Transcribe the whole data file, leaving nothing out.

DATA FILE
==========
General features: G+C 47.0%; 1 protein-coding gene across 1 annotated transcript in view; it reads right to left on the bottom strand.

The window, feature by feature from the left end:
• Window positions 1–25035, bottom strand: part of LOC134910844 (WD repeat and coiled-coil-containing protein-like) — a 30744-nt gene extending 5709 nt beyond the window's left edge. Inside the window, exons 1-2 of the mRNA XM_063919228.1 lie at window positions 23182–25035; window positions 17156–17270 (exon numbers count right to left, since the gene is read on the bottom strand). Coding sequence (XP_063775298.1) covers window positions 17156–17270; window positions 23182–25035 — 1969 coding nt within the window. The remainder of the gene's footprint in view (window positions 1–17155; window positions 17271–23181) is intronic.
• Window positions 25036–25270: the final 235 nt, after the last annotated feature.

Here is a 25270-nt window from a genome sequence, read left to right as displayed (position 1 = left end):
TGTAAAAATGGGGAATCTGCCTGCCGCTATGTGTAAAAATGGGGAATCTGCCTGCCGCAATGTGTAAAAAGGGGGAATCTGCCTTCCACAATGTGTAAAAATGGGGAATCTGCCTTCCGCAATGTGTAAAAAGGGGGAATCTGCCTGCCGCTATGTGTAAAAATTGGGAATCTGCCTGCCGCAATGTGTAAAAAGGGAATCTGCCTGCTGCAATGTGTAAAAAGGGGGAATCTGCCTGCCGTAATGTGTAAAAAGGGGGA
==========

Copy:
General features: G+C 47.0%; 1 protein-coding gene across 1 annotated transcript in view; it reads right to left on the bottom strand.

The window, feature by feature from the left end:
• Window positions 1–25035, bottom strand: part of LOC134910844 (WD repeat and coiled-coil-containing protein-like) — a 30744-nt gene extending 5709 nt beyond the window's left edge. Inside the window, exons 1-2 of the mRNA XM_063919228.1 lie at window positions 23182–25035; window positions 17156–17270 (exon numbers count right to left, since the gene is read on the bottom strand). Coding sequence (XP_063775298.1) covers window positions 17156–17270; window positions 23182–25035 — 1969 coding nt within the window. The remainder of the gene's footprint in view (window positions 1–17155; window positions 17271–23181) is intronic.
• Window positions 25036–25270: the final 235 nt, after the last annotated feature.

Here is a 25270-nt window from a genome sequence, read left to right as displayed (position 1 = left end):
TGTAAAAATGGGGAATCTGCCTGCCGCTATGTGTAAAAATGGGGAATCTGCCTGCCGCAATGTGTAAAAAGGGGGAATCTGCCTTCCACAATGTGTAAAAATGGGGAATCTGCCTTCCGCAATGTGTAAAAAGGGGGAATCTGCCTGCCGCTATGTGTAAAAATTGGGAATCTGCCTGCCGCAATGTGTAAAAAGGGAATCTGCCTGCTGCAATGTGTAAAAAGGGGGAATCTGCCTGCCGTAATGTGTAAAAAGGGGGA